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J Anim Physiol Anim Nutr (Berl). 2010 Oct;94(5):e31-9. doi: 10.1111/j.1439-0396.2009.00971.x.

Echinacea purpurea and Allium sativum as immunostimulants in fish culture using Nile tilapia (Oreochromis niloticus).

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1
Department of Medical Laboratory, Faculty of Applied Medical Science, Qassim University, Saudi Arabia. salahaly@hotmail.com

Abstract

The study was conducted to evaluate the efficiency of echinacea (E) and garlic (G) supplemented diets as immunostimulant for tilapia (Oreochromis niloticus). Seven treatments were designed including a control (C). Fish were fed on 35% protein diet at a rate of 3% body weight per day. Echinacea (1.0 ppt) and garlic (3%) were incorporated in the feed, which was administered for periods of 1, 2 and 3 months (summer season), followed by basal diet for 4 more months (winter season). Neutrophil adherence and haematocrit values increased in both supplemented groups with prolonging period of application. The neutrophils adherence was significantly increased in all treatments except group administered echinacea for 1 month. The lymphocytic counts were significantly (p < 0.004) elevated that resulted in a significant increase in the total leucocytic count in groups administered echinacea for 1 and 2 months when compared with the control and/or other treatments. The gain in the body weight and specific growth rate was significantly increased in all supplemented groups (p < 0.004) during summer, but remained without any significant increase after winter. The survival rate was significantly high (>85%) in all the supplemented groups. The percentage of protection, after challenge infection using pathogenic Aeromonas hydrophila was the highest in groups supplemented with echinacea and garlic for 3 months after summer and winter seasons. It could be concluded that echinacea and garlic improve the gain in body weight, survival rate and resistance against challenge infection. Both compounds showed extended effects after withdrawal and improved resistance to cold stress during the winter season. However, a full commercial cost benefit analysis is necessary before recommending their application in aquaculture.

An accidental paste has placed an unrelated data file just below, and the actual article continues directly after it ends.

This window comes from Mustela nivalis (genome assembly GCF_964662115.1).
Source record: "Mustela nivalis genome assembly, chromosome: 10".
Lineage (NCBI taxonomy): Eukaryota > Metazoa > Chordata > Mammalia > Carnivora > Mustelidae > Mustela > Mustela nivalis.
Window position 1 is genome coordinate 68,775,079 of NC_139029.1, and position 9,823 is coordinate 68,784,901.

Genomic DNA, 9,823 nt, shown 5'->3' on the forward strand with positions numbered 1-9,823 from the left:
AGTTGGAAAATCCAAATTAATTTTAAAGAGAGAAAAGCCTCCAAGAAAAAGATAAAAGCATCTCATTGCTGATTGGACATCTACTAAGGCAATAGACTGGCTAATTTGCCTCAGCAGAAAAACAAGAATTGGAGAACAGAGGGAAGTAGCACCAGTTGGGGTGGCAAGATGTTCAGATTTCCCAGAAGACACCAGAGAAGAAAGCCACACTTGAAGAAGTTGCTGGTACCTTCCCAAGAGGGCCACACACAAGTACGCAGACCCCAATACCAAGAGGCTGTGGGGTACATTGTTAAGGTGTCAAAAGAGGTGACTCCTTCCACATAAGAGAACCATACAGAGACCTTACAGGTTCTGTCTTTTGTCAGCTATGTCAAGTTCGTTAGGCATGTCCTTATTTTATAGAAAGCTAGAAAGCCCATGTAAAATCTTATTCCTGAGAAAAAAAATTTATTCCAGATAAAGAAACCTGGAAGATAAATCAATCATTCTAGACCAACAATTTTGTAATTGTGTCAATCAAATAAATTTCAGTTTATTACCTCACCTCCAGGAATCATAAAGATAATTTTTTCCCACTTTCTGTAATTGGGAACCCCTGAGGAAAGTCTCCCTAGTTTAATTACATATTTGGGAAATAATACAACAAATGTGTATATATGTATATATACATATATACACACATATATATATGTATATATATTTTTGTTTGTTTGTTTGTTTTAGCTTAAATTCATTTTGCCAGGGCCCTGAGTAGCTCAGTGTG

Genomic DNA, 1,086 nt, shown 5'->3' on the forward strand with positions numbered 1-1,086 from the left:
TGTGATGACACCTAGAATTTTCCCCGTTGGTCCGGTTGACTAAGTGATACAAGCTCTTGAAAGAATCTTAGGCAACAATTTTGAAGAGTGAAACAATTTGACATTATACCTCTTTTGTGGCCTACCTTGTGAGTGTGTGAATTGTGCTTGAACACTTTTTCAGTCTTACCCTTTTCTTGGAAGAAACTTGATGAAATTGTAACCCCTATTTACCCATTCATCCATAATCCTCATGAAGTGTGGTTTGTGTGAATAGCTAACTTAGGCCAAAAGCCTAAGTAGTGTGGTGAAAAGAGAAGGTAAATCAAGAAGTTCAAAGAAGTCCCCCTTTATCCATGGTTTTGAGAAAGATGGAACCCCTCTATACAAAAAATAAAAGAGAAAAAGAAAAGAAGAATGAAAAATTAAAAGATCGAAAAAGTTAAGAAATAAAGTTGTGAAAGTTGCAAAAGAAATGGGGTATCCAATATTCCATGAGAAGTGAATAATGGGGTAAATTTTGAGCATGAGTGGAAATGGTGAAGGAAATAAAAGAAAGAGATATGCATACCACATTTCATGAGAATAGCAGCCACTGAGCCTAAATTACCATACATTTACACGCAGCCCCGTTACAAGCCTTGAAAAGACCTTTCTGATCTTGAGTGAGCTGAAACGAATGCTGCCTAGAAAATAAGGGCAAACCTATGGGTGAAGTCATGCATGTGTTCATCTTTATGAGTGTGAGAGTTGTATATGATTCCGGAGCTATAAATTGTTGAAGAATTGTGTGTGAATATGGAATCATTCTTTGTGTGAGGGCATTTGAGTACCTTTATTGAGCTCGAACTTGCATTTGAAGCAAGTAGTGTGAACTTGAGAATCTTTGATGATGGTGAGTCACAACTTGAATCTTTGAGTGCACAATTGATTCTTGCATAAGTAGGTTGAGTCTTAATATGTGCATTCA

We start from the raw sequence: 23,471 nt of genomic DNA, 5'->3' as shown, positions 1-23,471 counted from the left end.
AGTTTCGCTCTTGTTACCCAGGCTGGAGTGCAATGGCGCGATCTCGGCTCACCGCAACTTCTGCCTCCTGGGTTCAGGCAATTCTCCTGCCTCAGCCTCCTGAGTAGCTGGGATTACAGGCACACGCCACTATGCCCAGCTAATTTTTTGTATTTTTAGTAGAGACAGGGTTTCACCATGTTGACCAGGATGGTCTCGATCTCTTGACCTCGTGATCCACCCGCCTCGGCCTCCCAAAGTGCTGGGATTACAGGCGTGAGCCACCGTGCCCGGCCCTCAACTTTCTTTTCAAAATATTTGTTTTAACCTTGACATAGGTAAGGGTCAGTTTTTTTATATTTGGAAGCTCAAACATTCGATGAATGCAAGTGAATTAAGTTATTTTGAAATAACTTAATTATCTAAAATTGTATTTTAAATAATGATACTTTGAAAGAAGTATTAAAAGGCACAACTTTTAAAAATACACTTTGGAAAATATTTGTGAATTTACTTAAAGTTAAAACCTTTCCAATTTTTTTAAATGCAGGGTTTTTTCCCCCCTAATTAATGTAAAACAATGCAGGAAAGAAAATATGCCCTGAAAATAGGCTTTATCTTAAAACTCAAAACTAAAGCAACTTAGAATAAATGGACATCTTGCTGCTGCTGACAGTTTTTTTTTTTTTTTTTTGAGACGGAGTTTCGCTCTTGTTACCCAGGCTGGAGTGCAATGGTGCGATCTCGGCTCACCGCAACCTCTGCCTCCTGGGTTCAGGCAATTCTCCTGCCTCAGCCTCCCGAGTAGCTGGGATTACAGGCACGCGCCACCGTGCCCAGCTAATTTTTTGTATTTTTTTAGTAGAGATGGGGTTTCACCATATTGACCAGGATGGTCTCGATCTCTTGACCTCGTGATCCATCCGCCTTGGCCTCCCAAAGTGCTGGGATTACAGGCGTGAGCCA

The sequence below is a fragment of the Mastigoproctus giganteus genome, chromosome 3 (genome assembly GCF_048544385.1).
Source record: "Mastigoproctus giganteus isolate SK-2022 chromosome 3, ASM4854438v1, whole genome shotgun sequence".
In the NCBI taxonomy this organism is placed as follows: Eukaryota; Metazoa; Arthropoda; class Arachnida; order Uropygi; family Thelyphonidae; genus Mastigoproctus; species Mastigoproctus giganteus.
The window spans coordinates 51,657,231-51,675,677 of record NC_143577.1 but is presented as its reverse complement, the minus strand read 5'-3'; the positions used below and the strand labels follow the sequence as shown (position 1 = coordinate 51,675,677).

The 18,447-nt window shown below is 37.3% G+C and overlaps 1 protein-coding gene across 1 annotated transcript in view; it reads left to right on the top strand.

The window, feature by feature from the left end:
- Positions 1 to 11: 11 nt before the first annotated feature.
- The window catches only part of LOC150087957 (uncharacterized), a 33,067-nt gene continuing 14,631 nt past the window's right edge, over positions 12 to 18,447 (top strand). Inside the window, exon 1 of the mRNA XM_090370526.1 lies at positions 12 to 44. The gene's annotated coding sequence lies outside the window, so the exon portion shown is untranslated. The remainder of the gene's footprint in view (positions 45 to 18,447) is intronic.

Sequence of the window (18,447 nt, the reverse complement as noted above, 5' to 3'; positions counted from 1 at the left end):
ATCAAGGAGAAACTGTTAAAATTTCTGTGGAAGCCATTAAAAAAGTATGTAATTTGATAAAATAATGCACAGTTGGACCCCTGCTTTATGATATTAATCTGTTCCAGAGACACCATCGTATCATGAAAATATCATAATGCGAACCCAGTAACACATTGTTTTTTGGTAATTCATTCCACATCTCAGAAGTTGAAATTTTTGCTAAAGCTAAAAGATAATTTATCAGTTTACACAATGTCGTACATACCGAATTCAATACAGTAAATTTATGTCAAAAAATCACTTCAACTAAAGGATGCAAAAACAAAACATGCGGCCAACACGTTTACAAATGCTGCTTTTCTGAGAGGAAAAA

[Indexed for MEDLINE]

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